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Rescuing Retirement: Advice For All Ages

As the stock market continues to plummet, it's draining Americans' retirement funds.

New numbers suggest that over the past 15 months, pensions and 401(k)s have lost a total of $2 trillion. So what do workers do now? Contributor Ray Martin offers some specific advice for workers in different generations, as well as suggestions for how their portfolios should be allocated.

For Workers 60+

  • CASH: 10 percent
  • BONDS: 40 percent
  • STOCKS: 50 percent

    Move money you'll use within 5 years out of stock:

    If you're going to be relying on this money, you can't take any risks with it, says Martin. You should put it into bonds and cash. It's still OK to have some of your money in the stock market, even if you plan to retire soon. Hopefully, you're not going to use all of your 401(k) the first year you retire. If you're retired for 10 or 20 years, your money still has some time to recover and grow.

    Figure out when you'll need to tap into your 401(k) savings. Just because you're retiring in a year or two doesn't necessarily mean you'll need the money from your 401(k) right away. Perhaps you also have a pension, maybe you'll be receiving social security, or maybe you plan to downsize your home and live on the sale proceeds for awhile.

    Workers In Their 50s

  • CASH: 5 percent
  • BONDS: 30 percent
  • STOCKS: 65 percent

    Workers in this age group can afford to have a bit more money in the stock market, because their accounts have more time to bounce back from the current meltdown. But if you're in this age group, time alone is not going to heal your 401(k)'s wounds. It's going to require some work from you.

    Increase contributions:

    If you've lost money, you need to regain ground quickly. The good news is that you're allowed to contribute more to retirement accounts once you hit age 50. Take advantage of this. Once you stop working you can't save pre-tax money, and you certainly don't have anyone agreeing to match your savings as your employer does now.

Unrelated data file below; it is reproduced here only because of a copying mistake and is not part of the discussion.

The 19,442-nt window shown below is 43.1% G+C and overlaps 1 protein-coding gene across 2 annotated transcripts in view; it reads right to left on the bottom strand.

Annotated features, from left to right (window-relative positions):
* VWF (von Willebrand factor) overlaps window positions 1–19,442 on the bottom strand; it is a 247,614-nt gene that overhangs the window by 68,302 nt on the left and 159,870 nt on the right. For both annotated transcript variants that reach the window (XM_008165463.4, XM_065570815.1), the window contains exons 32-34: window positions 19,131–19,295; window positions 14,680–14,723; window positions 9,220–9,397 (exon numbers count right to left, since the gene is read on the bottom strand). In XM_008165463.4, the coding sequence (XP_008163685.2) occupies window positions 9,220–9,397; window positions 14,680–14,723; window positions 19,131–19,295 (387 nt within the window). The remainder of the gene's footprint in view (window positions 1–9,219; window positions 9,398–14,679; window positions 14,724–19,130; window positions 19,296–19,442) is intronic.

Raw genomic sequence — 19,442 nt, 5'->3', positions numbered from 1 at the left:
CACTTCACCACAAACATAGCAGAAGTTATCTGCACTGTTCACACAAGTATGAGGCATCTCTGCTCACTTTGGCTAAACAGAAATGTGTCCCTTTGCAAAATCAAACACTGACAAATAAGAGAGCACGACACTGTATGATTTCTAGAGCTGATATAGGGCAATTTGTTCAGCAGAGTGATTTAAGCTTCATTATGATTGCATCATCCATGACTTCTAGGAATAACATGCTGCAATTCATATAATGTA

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    Workers In Their 30s and 40s
  • CASH: 5 percent
  • BONDS: 15 percent
  • STOCKS: 80 percent

    Martin says this is the age where it's easy to stop saving for retirement, because you want to buy a home or put money toward your kids' college educations. Or, in the case of many workers now, you're just too scared to keep putting money into the market. He warns interrupting your savings is the worst mistake you can make.

    Diversify your portfolio:

    Since retirement is still a long time away, your retirement savings can be invested mostly in stock funds. But now that your balance is larger, diversification becomes more important.

    If the stock market falls 10 percent, a $100,000 portfolio invested 100 percent in stocks will fall in value by $10,000. On the other hand, if your portfolio was invested 75 percent in stocks, it would only fall $7,500, which would be easier to recover from.

    Also, make sure that you're invested in a wide variety of stocks - small companies, large companies, foreign companies, etc.

    Workers in their 20s:

  • CASH: 5 percent
  • BONDS: 5 percent
  • STOCKS: 90 percent

    Martin says this age group can afford to be invested almost solely in stocks. The market is ugly right now, but retirement is far away and your portfolio will have plenty of time to grow. You can afford to take some risks at this point in your life, and it's almost guaranteed that these risks will pay off down the road. The most important thing of all is to get started now.

    Begin saving 6-10% in 401(k):

    Sign up for your company's retirement plan and start by saving at least 10 percent of your salary. The sooner you get started, the more money you'll have. Even if the markets are down now, the beauty of compound interest will still win out.

    Most experts say that for the average worker, if you are working and saving for retirement over 30 years - and all you will have is your 401(k) and Social Security - you will need to contribute a total of 13 to 15 percent of your pay each and every year into your 401(k) plan account to have a reasonable chance of having enough money to pay for your retirement. So, if your employer contributes three percent, and you contribute 10 percent, the total contribution would be 13 percent.